Birthing a Novel

They say writing a novel is like giving birth.  I don’t think that’s quite right.  Writing a novel is like being pregnant; having it published is like giving birth.

When the idea for a new novel first strikes us, it is exciting.  We are passionate about it, and our whole attention is focused on it.  Then it begins to germinate.  Deep inside us, it grows, gradually taking on its full form.  It is private, our secret.  People can see something  is happening, but we can’t really share it – yet.  The process is wonderful, but it isn’t all ice cream and chocolates (although we tend to eat too much of both in our preoccupation) – we have our moments of indigestion (plot twists that just won’t work) and constipation (writer’s block).  But all through the long months of creativity, we know that we are participating in a mystery, and we smile to ourselves in our specialness, sure of our progeny’s proud destiny.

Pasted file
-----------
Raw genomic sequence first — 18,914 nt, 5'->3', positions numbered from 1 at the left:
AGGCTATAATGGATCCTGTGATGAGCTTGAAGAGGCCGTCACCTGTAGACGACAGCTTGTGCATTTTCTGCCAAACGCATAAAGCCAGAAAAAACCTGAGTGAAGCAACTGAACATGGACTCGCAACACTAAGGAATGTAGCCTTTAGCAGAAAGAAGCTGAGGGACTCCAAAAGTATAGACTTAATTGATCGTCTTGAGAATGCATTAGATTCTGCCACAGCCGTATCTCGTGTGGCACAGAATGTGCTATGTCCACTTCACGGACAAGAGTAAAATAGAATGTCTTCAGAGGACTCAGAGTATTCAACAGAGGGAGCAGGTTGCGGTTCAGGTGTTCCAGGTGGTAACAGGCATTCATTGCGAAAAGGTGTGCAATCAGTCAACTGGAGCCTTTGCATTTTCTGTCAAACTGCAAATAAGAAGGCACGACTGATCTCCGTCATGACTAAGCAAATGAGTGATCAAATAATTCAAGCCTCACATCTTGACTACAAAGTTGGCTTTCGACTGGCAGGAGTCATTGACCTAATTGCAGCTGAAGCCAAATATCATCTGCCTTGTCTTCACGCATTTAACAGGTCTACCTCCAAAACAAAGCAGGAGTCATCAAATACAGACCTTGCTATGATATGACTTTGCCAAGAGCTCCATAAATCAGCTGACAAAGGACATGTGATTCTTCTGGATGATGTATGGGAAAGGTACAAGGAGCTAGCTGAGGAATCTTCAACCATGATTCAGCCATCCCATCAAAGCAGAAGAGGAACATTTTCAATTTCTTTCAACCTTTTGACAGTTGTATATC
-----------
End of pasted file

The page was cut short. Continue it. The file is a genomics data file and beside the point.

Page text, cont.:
Publishing brings on the labor pains.   The editor is our well-trained OB/Gyn, their obstetretical implements grammar books, thesauruses and style manuals, and they go at us with fervor.  Our pregnancy is no longer ours alone, to hug to ourselves and shower with devotion.  No.  We are coached, directed, corrected, as this miracle of ours, that we made,  makes its mewling way into the outside world, into the receiving hands of the doctor, to be cleaned and dressed by professionals and made ready for presentation in the public eye.  It is returned to us, a being now separate from ourselves, but we gaze on it with a kind of awe and devotion.  A real book.   There it is.  We can hold it in our hands.  It is ours now to foster into that destiny we know it’s meant to fulfill.

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